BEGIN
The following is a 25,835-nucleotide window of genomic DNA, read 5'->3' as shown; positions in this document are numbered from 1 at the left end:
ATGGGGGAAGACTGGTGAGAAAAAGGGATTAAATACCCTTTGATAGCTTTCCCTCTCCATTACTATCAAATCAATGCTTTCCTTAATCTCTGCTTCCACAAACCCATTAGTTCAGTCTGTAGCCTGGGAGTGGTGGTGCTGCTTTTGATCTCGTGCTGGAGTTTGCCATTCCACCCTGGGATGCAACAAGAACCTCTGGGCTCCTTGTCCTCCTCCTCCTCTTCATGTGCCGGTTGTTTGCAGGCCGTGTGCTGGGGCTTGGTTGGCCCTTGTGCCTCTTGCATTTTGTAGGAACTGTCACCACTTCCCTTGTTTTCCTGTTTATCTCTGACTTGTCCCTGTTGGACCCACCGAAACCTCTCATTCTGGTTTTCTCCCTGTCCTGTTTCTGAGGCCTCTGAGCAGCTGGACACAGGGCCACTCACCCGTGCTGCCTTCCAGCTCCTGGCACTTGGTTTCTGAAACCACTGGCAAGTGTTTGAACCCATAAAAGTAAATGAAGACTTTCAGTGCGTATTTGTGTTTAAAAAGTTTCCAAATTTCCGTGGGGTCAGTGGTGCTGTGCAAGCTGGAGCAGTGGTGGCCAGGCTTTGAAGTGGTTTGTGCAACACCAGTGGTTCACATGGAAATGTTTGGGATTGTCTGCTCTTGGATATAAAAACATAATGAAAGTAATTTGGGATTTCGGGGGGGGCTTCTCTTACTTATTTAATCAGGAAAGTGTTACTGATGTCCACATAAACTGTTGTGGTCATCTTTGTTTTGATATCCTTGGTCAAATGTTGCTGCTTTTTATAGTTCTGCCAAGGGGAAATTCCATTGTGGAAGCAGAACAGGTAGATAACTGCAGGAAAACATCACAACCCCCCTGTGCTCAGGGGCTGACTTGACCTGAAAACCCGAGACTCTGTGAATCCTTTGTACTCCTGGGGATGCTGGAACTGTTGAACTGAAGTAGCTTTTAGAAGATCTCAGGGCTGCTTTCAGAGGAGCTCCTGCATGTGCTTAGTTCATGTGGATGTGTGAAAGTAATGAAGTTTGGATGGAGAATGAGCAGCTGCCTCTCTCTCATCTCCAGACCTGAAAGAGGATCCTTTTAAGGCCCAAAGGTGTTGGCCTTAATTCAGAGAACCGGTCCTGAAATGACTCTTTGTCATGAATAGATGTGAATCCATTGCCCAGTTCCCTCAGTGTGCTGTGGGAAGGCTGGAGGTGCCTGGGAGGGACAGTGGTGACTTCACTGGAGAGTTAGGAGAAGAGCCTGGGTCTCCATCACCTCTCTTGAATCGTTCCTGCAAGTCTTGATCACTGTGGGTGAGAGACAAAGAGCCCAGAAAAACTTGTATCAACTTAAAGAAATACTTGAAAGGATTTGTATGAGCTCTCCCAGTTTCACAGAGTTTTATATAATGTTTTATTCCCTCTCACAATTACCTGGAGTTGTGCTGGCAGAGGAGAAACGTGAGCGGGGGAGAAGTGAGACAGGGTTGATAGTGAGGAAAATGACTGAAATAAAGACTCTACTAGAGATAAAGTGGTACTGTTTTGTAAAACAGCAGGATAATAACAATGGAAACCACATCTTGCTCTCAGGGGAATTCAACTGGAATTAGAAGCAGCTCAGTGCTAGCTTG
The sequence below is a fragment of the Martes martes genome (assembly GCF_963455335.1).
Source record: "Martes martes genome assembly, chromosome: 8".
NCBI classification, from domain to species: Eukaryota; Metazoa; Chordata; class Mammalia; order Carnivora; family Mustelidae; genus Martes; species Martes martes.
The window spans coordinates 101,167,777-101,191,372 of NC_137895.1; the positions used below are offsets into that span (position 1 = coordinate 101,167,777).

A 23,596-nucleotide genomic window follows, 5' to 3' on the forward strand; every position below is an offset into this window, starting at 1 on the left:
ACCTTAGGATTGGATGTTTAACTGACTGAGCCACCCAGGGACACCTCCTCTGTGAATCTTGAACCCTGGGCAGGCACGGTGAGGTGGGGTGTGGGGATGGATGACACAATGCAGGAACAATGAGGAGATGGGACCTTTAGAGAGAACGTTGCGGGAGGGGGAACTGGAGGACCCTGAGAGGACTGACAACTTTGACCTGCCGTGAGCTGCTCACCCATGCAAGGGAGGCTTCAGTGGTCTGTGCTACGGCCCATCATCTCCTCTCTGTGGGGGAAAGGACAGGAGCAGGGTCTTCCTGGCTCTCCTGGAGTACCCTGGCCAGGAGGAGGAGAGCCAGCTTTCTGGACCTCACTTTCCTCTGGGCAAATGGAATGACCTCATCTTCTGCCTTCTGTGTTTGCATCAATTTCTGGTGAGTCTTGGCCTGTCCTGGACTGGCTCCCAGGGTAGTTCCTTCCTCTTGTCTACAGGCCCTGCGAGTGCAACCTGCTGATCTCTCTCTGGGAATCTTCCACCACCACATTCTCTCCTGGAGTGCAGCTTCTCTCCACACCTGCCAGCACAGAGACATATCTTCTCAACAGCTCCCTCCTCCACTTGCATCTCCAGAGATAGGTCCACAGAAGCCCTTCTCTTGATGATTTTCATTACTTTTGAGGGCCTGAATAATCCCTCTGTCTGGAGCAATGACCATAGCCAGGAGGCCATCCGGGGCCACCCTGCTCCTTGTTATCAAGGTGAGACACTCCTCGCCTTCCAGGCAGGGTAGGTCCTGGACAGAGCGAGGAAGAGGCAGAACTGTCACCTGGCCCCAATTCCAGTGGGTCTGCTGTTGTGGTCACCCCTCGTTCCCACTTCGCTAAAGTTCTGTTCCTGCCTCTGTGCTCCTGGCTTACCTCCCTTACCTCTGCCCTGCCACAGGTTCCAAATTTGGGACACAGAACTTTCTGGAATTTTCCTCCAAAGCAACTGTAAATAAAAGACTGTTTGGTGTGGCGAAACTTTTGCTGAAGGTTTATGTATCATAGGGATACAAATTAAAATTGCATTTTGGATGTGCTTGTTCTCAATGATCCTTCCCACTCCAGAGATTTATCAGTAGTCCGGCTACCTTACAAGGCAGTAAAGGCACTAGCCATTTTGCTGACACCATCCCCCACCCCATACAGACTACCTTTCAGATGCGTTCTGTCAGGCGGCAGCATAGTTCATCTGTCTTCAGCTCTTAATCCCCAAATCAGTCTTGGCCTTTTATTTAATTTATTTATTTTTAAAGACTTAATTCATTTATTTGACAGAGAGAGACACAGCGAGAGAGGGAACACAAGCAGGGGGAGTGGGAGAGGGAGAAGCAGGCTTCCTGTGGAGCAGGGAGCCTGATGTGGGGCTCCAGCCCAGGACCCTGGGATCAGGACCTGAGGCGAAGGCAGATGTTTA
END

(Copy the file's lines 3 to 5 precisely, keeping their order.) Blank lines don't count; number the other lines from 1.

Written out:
The sequence below is a fragment of the Martes martes genome (assembly GCF_963455335.1).
Source record: "Martes martes genome assembly, chromosome: 8".
NCBI classification, from domain to species: Eukaryota; Metazoa; Chordata; class Mammalia; order Carnivora; family Mustelidae; genus Martes; species Martes martes.